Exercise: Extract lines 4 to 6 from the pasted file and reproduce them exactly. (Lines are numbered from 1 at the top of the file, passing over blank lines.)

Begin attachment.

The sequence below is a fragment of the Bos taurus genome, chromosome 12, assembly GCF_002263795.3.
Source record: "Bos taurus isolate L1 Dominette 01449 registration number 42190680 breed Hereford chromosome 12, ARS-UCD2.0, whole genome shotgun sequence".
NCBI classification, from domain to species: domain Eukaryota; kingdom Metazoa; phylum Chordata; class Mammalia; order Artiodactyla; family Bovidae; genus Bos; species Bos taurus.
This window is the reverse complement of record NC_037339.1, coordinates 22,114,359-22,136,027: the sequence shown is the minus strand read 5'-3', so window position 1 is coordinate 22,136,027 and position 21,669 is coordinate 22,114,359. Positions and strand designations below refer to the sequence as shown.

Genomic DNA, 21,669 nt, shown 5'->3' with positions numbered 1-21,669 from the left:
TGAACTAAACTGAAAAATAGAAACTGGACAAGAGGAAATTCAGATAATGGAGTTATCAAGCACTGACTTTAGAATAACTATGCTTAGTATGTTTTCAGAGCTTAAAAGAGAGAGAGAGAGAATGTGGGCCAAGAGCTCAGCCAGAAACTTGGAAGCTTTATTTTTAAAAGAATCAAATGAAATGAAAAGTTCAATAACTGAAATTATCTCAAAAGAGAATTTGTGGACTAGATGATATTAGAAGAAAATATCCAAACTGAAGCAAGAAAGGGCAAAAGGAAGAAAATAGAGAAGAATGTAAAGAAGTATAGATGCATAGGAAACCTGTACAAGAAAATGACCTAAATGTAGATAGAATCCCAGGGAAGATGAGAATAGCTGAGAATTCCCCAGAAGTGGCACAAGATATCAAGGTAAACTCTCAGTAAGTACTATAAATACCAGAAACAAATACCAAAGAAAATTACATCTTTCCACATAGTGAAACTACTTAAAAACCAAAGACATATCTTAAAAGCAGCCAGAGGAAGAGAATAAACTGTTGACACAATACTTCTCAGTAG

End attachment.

This window is the reverse complement of record NC_037339.1, coordinates 22,114,359-22,136,027: the sequence shown is the minus strand read 5'-3', so window position 1 is coordinate 22,136,027 and position 21,669 is coordinate 22,114,359. Positions and strand designations below refer to the sequence as shown.

Genomic DNA, 21,669 nt, shown 5'->3' with positions numbered 1-21,669 from the left:
TGAACTAAACTGAAAAATAGAAACTGGACAAGAGGAAATTCAGATAATGGAGTTATCAAGCACTGACTTTAGAATAACTATGCTTAGTATGTTTTCAGAGCTTAAAAGAGAGAGAGAGAGAATGTGGGCCAAGAGCTCAGCCAGAAACTTGGAAGCTTTATTTTTAAAAGAATCAAATGAAATGAAAAGTTCAATAACTGAAATTATCTCAAAAGAGAATTTGTGGACTAGATGATATTAGAAGAAAATATCCAAACTGAAGCAAGAAAGGGCAAAAGGAAGAAAATAGAGAAGAATGTAAAGAAGTATAGATGCATAGGAAACCTGTACAAGAAAATGACCTAAATGTAGATAGAATCCCAGGGAAGATGAGAATAGCTGAGAATTCCCCAGAAGTGGCACAAGATATCAAGGTAAACTCTCAGTAAGTACTATAAATACCAGAAACAAATACCAAAGAAAATTACATCTTTCCACATAGTGAAACTACTTAAAAACCAAAGACATATCTTAAAAGCAGCCAGAGGAAGAGAATAAACTGTTGACACAATACTTCTCAGTAG